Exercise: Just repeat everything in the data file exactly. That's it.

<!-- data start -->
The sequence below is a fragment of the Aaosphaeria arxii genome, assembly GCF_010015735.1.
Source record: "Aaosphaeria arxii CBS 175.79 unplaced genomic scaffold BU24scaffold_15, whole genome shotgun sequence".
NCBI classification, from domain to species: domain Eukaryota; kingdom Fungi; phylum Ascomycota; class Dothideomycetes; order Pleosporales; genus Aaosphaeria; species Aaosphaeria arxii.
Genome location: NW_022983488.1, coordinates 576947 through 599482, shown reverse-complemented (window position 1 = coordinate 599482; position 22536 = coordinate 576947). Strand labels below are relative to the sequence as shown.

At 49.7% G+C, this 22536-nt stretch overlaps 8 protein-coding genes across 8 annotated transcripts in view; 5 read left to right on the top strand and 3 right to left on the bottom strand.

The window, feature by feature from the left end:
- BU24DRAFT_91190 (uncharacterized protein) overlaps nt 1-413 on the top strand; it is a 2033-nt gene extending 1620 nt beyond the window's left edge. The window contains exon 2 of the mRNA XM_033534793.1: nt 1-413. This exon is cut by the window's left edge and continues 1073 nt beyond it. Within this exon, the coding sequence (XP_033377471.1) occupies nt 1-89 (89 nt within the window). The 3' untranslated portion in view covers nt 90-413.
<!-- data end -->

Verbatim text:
The sequence below is a fragment of the Aaosphaeria arxii genome, assembly GCF_010015735.1.
Source record: "Aaosphaeria arxii CBS 175.79 unplaced genomic scaffold BU24scaffold_15, whole genome shotgun sequence".
NCBI classification, from domain to species: domain Eukaryota; kingdom Fungi; phylum Ascomycota; class Dothideomycetes; order Pleosporales; genus Aaosphaeria; species Aaosphaeria arxii.
Genome location: NW_022983488.1, coordinates 576947 through 599482, shown reverse-complemented (window position 1 = coordinate 599482; position 22536 = coordinate 576947). Strand labels below are relative to the sequence as shown.

At 49.7% G+C, this 22536-nt stretch overlaps 8 protein-coding genes across 8 annotated transcripts in view; 5 read left to right on the top strand and 3 right to left on the bottom strand.

The window, feature by feature from the left end:
- BU24DRAFT_91190 (uncharacterized protein) overlaps nt 1-413 on the top strand; it is a 2033-nt gene extending 1620 nt beyond the window's left edge. The window contains exon 2 of the mRNA XM_033534793.1: nt 1-413. This exon is cut by the window's left edge and continues 1073 nt beyond it. Within this exon, the coding sequence (XP_033377471.1) occupies nt 1-89 (89 nt within the window). The 3' untranslated portion in view covers nt 90-413.